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1/174. Case study: analysis of an acute anterior-lateral myocardial infarction in a 16-year-old patient with familial hypercholesterolemia.

    This article presents a case study of a 16-year-old male patient with a significant family history for hypercholesterolemia and coronary artery disease, who suffered an anterior lateral myocardial infarction. On admission, his electrocardiograms revealed the classic pattern of an anterior lateral acute myocardial infarction plus a left anterior hemiblock. His cholesterol level was 750 mg/dL, and his low-density lipoprotein was 650 mg/dL. He underwent a cardiac catheterization that revealed an occluded left anterior descending artery requiring a percutaneous transluminal angioplasty and three coronary stents. The 12-lead electrocardiograms on admission and before discharge are analyzed. This article discusses the electrocardiogram characteristics of anterior lateral wall myocardial infarction coupled with a left anterior hemiblock.
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2/174. LDL-apheresis: clinical experience and indications in the treatment of severe hypercholesterolemia.

    LDL-cholesterol is the leading risk factor which influences the clinical outcome of patients with preexisting coronary heart disease. Clinical trials show that plasma LDL-cholesterol below 100 mg/dL decrease the rate of recurrent myocardial infarction and can induce regression in patients with coronary heart disease. However, in most cases of severe hypercholesterolemia with plasma LDL-cholesterol concentrations above 220 mg/dL LDL cannot be sufficiently decreased by maximal dietary and pharmacological therapy alone. Today this group of high risk CHD patients can be treated in addition with an extracorporeal procedure to eliminate LDL from the plasma circulation, the H.E.L.P.--LDL-apheresis. This method for selective removal of LDL, lipoprotein(a) and fibrinogen from plasma has been shown to be a clinically safe and very efficient method for the treatment of patients with homozygous familial hypercholesterolemia or CHD patients with severe hypercholesterolemia. Treatments with 1 week H.E.L.P. intervals revealed a mean reduction of minus 51% for LDL, of minus 45% for Lp(a) and of minus 46% for apo B, while HDL was increased by 12%. fibrinogen was decreased by minus 46%. Besides the marked reduction of LDL and fibrinogen plasma concentrations the H.E.L.P. treatment significantly improves hemorheological parameters and increases the oxygen tension in the tissue. We have also investigated the efficiency of a combined therapy, using HMG-CoA reductase inhibitors together with the H.E.L.P.--apheresis. Under this combined treatment, a reduction of the interval LDL-cholesterol levels of 70-80% has been achieved, while Lp(a) and fibrinogen were not further affected. We now report about our long-term clinical experience with the H.E.L.P. system in treating patients with different lipoprotein disorders: (1) Homozygous form of familial hypercholesterolemia; (2) CHD patients with familial and non-familial hypercholesterolemia; (3) CHD patients with very high concentrations of lipoprotein(a); and (4) Hypercholesterolemic patients after heart transplantation. Based on present experience guidelines for secondary prevention of coronary heart disease indications for the H.E.L.P.--LDL-apheresis treatment are discussed.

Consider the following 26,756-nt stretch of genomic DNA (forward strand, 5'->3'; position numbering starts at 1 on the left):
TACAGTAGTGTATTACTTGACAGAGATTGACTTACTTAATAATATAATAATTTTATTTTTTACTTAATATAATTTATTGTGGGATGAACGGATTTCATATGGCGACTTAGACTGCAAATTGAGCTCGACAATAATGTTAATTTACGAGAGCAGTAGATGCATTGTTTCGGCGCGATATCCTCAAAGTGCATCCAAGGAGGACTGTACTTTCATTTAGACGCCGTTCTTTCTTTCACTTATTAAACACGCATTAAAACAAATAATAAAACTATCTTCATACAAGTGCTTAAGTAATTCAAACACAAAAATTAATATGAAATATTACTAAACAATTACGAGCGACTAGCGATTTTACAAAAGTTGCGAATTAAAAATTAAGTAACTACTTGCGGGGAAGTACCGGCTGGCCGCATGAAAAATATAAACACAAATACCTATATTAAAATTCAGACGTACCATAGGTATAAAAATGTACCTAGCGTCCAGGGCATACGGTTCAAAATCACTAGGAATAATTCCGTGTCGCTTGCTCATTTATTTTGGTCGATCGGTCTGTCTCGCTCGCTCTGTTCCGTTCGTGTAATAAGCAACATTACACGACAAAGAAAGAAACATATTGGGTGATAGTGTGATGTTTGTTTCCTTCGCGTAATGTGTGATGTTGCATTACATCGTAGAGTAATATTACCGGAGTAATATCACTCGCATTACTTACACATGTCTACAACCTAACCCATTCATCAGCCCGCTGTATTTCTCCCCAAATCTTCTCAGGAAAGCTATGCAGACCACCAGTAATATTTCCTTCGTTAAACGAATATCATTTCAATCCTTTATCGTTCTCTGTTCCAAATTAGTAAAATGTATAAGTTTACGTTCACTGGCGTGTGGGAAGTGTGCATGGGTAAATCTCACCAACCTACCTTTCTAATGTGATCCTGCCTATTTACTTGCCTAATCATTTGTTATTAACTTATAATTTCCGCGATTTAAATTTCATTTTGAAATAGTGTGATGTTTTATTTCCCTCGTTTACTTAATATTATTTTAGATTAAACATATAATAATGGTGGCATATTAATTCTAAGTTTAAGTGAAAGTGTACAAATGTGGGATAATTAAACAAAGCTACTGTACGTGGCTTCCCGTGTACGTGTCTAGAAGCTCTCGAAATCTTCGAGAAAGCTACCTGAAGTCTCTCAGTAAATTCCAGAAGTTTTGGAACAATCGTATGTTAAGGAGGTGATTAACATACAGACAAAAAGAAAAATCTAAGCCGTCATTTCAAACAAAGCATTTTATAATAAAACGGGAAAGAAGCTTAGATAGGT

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3/174. LDL-apheresis in treatment of two patients with heterozygous familial hypercholesterolemia and extremely elevated lipoprotein (a) levels.

    In hyperlipidemia and, in particular, elevated lipoprotein (a) [Lp(a)] levels there appears to be pronounced linkage between the development and progression of atherosclerosis. Our study concerned two Caucasian male patients with heterozygous forms of familial hypercholesterolemia and extremely high Lp(a) concentrations. Maximal diet regimens and the use of lipid lowering drugs achieved a serum total-, LDL-cholesterol and triglyceride reduction of up to 30%, but no reduction of the Lp(a) level was discernible. Both patients suffered three myocardial infarctions and several coronary angiographies with percutaneous transluminal angioplasties (PTCA) were necessary. In 1989, we commenced treatment with LDL-apheresis. At present, after 78 LDL-aphereses in the case of the 41-year-old patient (48 months, dextran sulfate adsorption, KANEKA, japan) and 38 aphereses in the case of the 35-year old patient (8 months, immunoadsorption, special Lp[a] columns, LIPOPAK, POCARD, russia), the Lp(a) has dropped an average of 53%, total cholesterol 31%, LDL-cholesterol 40% and triglycerides 42%. During this period neither mycardial infarctions nor cardiac complaints were observed. In the course of treatment, both patients experienced an improvement in general well-being and increased performance. These results are very encouraging: LDL-apheresis may be effective in the treatment of patients, the only risk factor for premature atherosclerosis being an extremely high Lp(a) concentration.
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4/174. Impact of different low-density lipoprotein (LDL) receptor mutations on the ability of LDL to support lymphocyte proliferation.